Wednesday, January 7, 2009
Things We Lost in the Fire -- accept the good
Director: Susanne Bier, 2007.
The first English feature film from Danish director Bier, Things We Lost in the Fire is a slow and steady study of loss and grief, recovery and redemption. Like Kieslowski's Blue (Trois Couleurs: Bleu), this deals with a woman tragically widowed who must decide how to respond.
The movie opens on the day of the funeral. Audrey Burke (Halle Berry) is burying her husband Brian (David Duchovny). In flashback, we see Brian as a committed husband and loving father. A successful land developer in Seattle, he had strong relationships with his family and friends. One of those friends is Jerry Sunborne (Benicio Del Toro), whom Audrey hates. Jerry is a heroin user, a junkie. Jerry always seemed to come between her and Brian. But Brian and Jerry were boyhood friends, and Brian's loyalty is undeniable. Audrey was ever afraid that Brian's trips to the slums where Jerry lived would end in disaster.
One day Audrey's nightmare becomes reality. The flashing lights of the arriving police car is a harbinger of bad news. Brian is dead in a bizarre but brave incident. Shot to death on the route that he ran every morning.
As Audrey sinks into her self, she reaches out to Jerry. Though resentful of his life ("Why wasn't it you, Jerry?"), she offers him space in her unfinished garage free of rent. But Jerry is not without his problems. Still recovering from addiction, he relapses when pressure mounts. Heroin is "like the kiss of God" he says to Audrey, but once addicted it is a pleasure you chase but never find again.
Halle Berry brings a fragility and sensitivity to Audrey. She is a soul in need of human contact. And Del Toro conveys the conflicting emotions in an addict, wanting to stay clean yet craving the high of a quick fix. Like Renton in Trainspotting, Jerry shows the pain of heroin withdrawal. But whereas Trainspotting was a comedy this is the painful business of life.
Things We Lost in the Fire shows the need for human touch, human friendship. Audrey cannot cope alone after Brian's death. Likewise, on his own Jerry is strung out on drugs. Grief and addiction are stubborn bosom buddies. But together Audrey and Jerry can help each other. Audrey can help Jerry kick the habit; Jerry can help Audrey face life.
We are like this, too. We need others. We were made for life in community. We can help each other face the trials and tribulations of life, the successes and the falls. The writer of Ecclesiastes put it this way: "If one falls down, his friend can help him up. But pity the man who falls and has no one to help him up!" (Ecc. 4:10)
Early in the movie, Audrey and family are gathered for dinner after the funeral. There is sharing and remembering of Brian's life. But it is superficial. It is what often happens at funerals. Perhaps grief is too fresh for emotional vulnerability. Toward the end of the film, there is a parallel scene. Only now Kelly (Alison Lohman), Jerry's friend from Narcotics Anonymous, is present. She has experienced loss, and knows the power of getting in touch with the emotion of grief. She cuts through the banter to ask some questions about Brian, tough questions that penetrate Audrey's protective shell. Kelly is the catalyst that allows Audrey to finally understand that Brian is gone. And with that understanding comes genuine, ear-splitting grief. Kelly helps Audrey realize that things lost are less valuable than people lost. One can be replaced, the other cannot.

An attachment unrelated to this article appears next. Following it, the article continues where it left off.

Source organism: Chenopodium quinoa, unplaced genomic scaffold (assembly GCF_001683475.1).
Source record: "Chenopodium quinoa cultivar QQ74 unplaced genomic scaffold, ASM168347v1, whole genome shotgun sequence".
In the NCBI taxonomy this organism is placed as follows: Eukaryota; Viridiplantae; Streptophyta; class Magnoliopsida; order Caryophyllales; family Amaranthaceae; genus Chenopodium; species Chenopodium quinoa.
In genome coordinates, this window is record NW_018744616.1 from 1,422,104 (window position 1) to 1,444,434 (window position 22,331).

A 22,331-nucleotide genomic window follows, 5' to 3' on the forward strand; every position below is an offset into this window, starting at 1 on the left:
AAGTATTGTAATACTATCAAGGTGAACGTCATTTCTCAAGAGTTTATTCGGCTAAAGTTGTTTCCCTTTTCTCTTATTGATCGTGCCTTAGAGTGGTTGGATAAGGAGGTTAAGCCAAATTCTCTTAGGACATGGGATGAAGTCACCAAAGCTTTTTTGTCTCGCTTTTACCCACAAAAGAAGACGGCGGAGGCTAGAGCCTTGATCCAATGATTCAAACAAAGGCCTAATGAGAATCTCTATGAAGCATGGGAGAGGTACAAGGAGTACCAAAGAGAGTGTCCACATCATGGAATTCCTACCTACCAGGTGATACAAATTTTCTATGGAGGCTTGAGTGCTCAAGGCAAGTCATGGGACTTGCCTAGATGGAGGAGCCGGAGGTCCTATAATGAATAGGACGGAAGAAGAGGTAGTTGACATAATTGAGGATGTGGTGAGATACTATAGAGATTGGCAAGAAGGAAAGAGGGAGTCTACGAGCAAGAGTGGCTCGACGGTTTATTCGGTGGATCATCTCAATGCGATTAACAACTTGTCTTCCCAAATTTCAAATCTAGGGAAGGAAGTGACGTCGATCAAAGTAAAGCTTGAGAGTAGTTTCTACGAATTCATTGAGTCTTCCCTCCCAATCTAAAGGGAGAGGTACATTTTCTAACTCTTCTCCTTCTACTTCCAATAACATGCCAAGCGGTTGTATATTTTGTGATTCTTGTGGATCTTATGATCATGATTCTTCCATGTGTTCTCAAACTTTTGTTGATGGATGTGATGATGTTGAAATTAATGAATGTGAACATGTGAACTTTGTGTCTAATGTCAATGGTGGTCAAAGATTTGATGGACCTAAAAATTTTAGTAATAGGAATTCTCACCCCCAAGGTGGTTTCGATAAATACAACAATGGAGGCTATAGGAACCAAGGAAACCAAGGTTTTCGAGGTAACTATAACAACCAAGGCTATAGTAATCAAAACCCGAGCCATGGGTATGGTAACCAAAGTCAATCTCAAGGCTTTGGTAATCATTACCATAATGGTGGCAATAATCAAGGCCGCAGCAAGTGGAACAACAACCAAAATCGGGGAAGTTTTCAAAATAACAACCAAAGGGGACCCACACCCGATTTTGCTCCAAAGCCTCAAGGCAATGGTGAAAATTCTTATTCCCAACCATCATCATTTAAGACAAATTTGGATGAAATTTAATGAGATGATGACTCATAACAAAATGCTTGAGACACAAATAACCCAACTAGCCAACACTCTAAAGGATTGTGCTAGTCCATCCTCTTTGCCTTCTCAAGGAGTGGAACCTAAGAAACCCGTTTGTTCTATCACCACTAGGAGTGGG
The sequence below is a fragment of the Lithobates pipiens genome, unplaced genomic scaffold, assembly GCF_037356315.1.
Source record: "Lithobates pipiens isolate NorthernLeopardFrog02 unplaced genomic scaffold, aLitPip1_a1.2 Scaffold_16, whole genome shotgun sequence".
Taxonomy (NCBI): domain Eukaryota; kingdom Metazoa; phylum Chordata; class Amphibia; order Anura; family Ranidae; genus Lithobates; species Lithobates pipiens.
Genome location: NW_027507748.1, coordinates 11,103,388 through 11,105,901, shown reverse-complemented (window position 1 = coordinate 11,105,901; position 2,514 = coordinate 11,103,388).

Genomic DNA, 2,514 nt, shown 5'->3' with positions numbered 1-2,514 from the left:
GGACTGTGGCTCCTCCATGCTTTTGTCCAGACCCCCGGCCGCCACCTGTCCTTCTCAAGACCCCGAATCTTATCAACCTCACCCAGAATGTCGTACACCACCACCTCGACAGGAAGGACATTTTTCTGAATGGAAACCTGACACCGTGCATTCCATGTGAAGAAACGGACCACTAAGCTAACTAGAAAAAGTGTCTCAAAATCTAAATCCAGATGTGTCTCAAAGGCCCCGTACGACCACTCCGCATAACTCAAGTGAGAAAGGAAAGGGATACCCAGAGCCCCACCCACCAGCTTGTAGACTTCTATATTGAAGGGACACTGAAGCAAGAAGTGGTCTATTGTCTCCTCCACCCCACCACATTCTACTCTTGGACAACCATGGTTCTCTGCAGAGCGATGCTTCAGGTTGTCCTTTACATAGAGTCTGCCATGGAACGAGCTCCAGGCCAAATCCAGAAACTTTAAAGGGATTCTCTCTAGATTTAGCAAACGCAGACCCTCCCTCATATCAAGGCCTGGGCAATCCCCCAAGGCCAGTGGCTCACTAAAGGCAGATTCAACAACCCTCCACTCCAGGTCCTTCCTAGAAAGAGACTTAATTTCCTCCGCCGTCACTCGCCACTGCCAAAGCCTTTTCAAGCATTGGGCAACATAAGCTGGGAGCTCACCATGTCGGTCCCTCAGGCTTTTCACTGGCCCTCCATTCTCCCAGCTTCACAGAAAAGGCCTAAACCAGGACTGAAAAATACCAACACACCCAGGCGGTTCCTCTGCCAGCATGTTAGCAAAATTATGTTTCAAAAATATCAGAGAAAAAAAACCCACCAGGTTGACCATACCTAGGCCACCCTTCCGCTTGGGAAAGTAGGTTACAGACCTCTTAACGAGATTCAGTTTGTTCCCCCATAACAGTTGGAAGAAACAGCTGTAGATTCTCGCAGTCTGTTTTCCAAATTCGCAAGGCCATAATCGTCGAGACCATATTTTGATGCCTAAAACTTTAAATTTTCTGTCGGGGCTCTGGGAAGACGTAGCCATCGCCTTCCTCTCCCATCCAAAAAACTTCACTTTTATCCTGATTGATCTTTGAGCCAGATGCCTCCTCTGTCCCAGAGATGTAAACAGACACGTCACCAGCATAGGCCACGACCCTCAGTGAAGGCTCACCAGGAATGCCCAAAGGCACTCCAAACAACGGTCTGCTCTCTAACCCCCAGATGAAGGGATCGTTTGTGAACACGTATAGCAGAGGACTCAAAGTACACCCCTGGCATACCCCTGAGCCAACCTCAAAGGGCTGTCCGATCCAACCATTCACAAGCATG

Things leaves us with two impressions. The first is that people matter so much more than things. We can become distorted in our perspective, as Audrey was. We may lose stuff, even all our stuff. But it is still stuff. We can replace stuff. Even if we do not have the resources, the money, to do so, it is still possible. We can grieve over lost possessions, and perhaps we should. But we still have our relationships with our family and friends. People are different. When they die, they cannot be replaced this side of eternity. If they have followed Jesus they will be with him (2 Cor. 5:8). And if we, too, are Jesus-followers then we can be assured of a heavenly reunion (1 Thess 4:17). But that will not occur on earth. Grief for lost loved ones is infinitely more painful than grief for things we lost in the fire. Kelly gives us that wake-up call.
The second impression is that of hope. There is always hope. As Audrey learned to let go, little by little hope emerged. Jerry taught her to "accept the good." Even in the darkest storm there is usually some good. Brian's death helped Jerry to rediscover life. As Audrey saw hope and life emerge in Jerry, she found hope in her own life. Jerry's friendship helped Audrey to rediscover her children. Even in the Seattle storm a bouquet of roses reminded her, and us, of life's precious goodness.
Sometimes it takes a tragedy to wake us up to what we have. But it doesn't have to be that way. We can find hope in Jesus, who himself is our hope (1 Pet. 1:3). We can accept the good that comes our way, if we are looking for it. Perhaps it's time to put our consumeristic gaze aside and focus on relational sharing. Let's take time to enjoy those we love in case they go out and don't come back.
Copyright ©2009, Martin Baggs
at 7:00 AM